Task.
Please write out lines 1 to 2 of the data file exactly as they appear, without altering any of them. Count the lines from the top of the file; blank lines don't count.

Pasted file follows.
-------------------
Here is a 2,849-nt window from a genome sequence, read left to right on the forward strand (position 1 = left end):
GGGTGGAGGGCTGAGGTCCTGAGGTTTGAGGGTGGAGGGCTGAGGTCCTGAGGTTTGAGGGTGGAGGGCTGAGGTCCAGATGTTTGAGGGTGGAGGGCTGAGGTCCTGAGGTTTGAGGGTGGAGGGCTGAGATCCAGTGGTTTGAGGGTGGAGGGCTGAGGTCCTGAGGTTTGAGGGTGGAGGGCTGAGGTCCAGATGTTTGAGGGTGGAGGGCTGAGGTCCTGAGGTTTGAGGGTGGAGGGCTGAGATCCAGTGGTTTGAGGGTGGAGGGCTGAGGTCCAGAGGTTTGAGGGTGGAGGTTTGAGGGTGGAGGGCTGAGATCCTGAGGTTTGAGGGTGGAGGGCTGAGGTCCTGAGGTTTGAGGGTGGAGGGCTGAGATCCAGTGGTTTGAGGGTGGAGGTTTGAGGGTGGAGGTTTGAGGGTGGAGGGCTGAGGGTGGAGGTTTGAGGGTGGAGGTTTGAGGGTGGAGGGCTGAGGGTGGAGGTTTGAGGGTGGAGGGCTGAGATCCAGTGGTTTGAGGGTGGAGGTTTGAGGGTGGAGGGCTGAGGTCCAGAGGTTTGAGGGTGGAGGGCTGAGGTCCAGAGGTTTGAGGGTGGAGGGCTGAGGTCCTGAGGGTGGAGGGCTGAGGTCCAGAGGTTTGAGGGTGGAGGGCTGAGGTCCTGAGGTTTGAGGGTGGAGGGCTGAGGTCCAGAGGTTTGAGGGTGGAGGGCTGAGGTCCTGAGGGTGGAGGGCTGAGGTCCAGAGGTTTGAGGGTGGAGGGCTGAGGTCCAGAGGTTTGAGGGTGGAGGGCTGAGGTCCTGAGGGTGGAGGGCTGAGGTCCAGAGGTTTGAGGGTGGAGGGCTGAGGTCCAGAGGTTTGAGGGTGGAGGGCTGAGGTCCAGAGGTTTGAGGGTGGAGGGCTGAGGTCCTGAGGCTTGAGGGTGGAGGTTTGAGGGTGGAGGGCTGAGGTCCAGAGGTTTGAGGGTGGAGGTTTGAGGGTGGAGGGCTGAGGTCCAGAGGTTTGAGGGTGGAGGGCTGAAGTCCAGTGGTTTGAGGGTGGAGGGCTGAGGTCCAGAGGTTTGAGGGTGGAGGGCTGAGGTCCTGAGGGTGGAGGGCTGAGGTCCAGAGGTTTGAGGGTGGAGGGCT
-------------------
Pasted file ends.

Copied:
Here is a 2,849-nt window from a genome sequence, read left to right on the forward strand (position 1 = left end):
GGGTGGAGGGCTGAGGTCCTGAGGTTTGAGGGTGGAGGGCTGAGGTCCTGAGGTTTGAGGGTGGAGGGCTGAGGTCCAGATGTTTGAGGGTGGAGGGCTGAGGTCCTGAGGTTTGAGGGTGGAGGGCTGAGATCCAGTGGTTTGAGGGTGGAGGGCTGAGGTCCTGAGGTTTGAGGGTGGAGGGCTGAGGTCCAGATGTTTGAGGGTGGAGGGCTGAGGTCCTGAGGTTTGAGGGTGGAGGGCTGAGATCCAGTGGTTTGAGGGTGGAGGGCTGAGGTCCAGAGGTTTGAGGGTGGAGGTTTGAGGGTGGAGGGCTGAGATCCTGAGGTTTGAGGGTGGAGGGCTGAGGTCCTGAGGTTTGAGGGTGGAGGGCTGAGATCCAGTGGTTTGAGGGTGGAGGTTTGAGGGTGGAGGTTTGAGGGTGGAGGGCTGAGGGTGGAGGTTTGAGGGTGGAGGTTTGAGGGTGGAGGGCTGAGGGTGGAGGTTTGAGGGTGGAGGGCTGAGATCCAGTGGTTTGAGGGTGGAGGTTTGAGGGTGGAGGGCTGAGGTCCAGAGGTTTGAGGGTGGAGGGCTGAGGTCCAGAGGTTTGAGGGTGGAGGGCTGAGGTCCTGAGGGTGGAGGGCTGAGGTCCAGAGGTTTGAGGGTGGAGGGCTGAGGTCCTGAGGTTTGAGGGTGGAGGGCTGAGGTCCAGAGGTTTGAGGGTGGAGGGCTGAGGTCCTGAGGGTGGAGGGCTGAGGTCCAGAGGTTTGAGGGTGGAGGGCTGAGGTCCAGAGGTTTGAGGGTGGAGGGCTGAGGTCCTGAGGGTGGAGGGCTGAGGTCCAGAGGTTTGAGGGTGGAGGGCTGAGGTCCAGAGGTTTGAGGGTGGAGGGCTGAGGTCCAGAGGTTTGAGGGTGGAGGGCTGAGGTCCTGAGGCTTGAGGGTGGAGGTTTGAGGGTGGAGGGCTGAGGTCCAGAGGTTTGAGGGTGGAGGTTTGAGGGTGGAGGGCTGAGGTCCAGAGGTTTGAGGGTGGAGGGCTGAAGTCCAGTGGTTTGAGGGTGGAGGGCTGAGGTCCAGAGGTTTGAGGGTGGAGGGCTGAGGTCCTGAGGGTGGAGGGCTGAGGTCCAGAGGTTTGAGGGTGGAGGGCT